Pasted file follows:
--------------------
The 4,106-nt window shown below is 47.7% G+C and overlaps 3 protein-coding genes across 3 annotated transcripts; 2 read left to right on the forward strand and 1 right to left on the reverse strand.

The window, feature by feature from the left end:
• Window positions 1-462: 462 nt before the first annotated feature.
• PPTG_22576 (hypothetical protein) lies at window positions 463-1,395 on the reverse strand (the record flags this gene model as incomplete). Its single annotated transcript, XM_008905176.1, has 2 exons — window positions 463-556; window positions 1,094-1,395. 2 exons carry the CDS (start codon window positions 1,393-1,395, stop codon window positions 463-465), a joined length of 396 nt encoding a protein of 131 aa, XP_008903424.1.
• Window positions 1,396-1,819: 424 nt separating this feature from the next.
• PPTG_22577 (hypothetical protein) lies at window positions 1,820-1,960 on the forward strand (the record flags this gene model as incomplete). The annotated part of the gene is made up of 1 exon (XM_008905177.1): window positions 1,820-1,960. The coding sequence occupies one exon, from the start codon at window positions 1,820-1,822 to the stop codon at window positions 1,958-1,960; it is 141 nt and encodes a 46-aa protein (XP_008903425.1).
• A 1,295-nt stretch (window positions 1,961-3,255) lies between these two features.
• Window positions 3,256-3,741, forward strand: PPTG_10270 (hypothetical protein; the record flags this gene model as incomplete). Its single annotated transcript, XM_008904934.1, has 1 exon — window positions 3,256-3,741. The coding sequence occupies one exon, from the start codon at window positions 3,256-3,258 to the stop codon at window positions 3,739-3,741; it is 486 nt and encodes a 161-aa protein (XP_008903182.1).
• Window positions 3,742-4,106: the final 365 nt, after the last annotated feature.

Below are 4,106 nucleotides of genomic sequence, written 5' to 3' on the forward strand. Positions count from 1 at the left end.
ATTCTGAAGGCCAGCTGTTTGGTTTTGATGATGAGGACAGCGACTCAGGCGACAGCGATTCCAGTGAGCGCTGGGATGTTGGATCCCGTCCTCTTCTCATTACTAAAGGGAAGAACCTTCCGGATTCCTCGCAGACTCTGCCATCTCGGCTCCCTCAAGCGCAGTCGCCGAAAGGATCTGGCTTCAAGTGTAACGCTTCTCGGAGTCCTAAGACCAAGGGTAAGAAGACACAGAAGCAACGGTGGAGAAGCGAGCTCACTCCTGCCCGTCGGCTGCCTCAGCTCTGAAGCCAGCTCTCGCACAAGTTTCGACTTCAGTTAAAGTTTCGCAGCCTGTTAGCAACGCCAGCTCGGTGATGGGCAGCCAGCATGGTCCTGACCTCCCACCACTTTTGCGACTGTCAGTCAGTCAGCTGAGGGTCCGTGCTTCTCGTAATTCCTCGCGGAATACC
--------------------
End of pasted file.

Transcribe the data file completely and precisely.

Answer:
The 4,106-nt window shown below is 47.7% G+C and overlaps 3 protein-coding genes across 3 annotated transcripts; 2 read left to right on the forward strand and 1 right to left on the reverse strand.

The window, feature by feature from the left end:
• Window positions 1-462: 462 nt before the first annotated feature.
• PPTG_22576 (hypothetical protein) lies at window positions 463-1,395 on the reverse strand (the record flags this gene model as incomplete). Its single annotated transcript, XM_008905176.1, has 2 exons — window positions 463-556; window positions 1,094-1,395. 2 exons carry the CDS (start codon window positions 1,393-1,395, stop codon window positions 463-465), a joined length of 396 nt encoding a protein of 131 aa, XP_008903424.1.
• Window positions 1,396-1,819: 424 nt separating this feature from the next.
• PPTG_22577 (hypothetical protein) lies at window positions 1,820-1,960 on the forward strand (the record flags this gene model as incomplete). The annotated part of the gene is made up of 1 exon (XM_008905177.1): window positions 1,820-1,960. The coding sequence occupies one exon, from the start codon at window positions 1,820-1,822 to the stop codon at window positions 1,958-1,960; it is 141 nt and encodes a 46-aa protein (XP_008903425.1).
• A 1,295-nt stretch (window positions 1,961-3,255) lies between these two features.
• Window positions 3,256-3,741, forward strand: PPTG_10270 (hypothetical protein; the record flags this gene model as incomplete). Its single annotated transcript, XM_008904934.1, has 1 exon — window positions 3,256-3,741. The coding sequence occupies one exon, from the start codon at window positions 3,256-3,258 to the stop codon at window positions 3,739-3,741; it is 486 nt and encodes a 161-aa protein (XP_008903182.1).
• Window positions 3,742-4,106: the final 365 nt, after the last annotated feature.

Below are 4,106 nucleotides of genomic sequence, written 5' to 3' on the forward strand. Positions count from 1 at the left end.
ATTCTGAAGGCCAGCTGTTTGGTTTTGATGATGAGGACAGCGACTCAGGCGACAGCGATTCCAGTGAGCGCTGGGATGTTGGATCCCGTCCTCTTCTCATTACTAAAGGGAAGAACCTTCCGGATTCCTCGCAGACTCTGCCATCTCGGCTCCCTCAAGCGCAGTCGCCGAAAGGATCTGGCTTCAAGTGTAACGCTTCTCGGAGTCCTAAGACCAAGGGTAAGAAGACACAGAAGCAACGGTGGAGAAGCGAGCTCACTCCTGCCCGTCGGCTGCCTCAGCTCTGAAGCCAGCTCTCGCACAAGTTTCGACTTCAGTTAAAGTTTCGCAGCCTGTTAGCAACGCCAGCTCGGTGATGGGCAGCCAGCATGGTCCTGACCTCCCACCACTTTTGCGACTGTCAGTCAGTCAGCTGAGGGTCCGTGCTTCTCGTAATTCCTCGCGGAATACC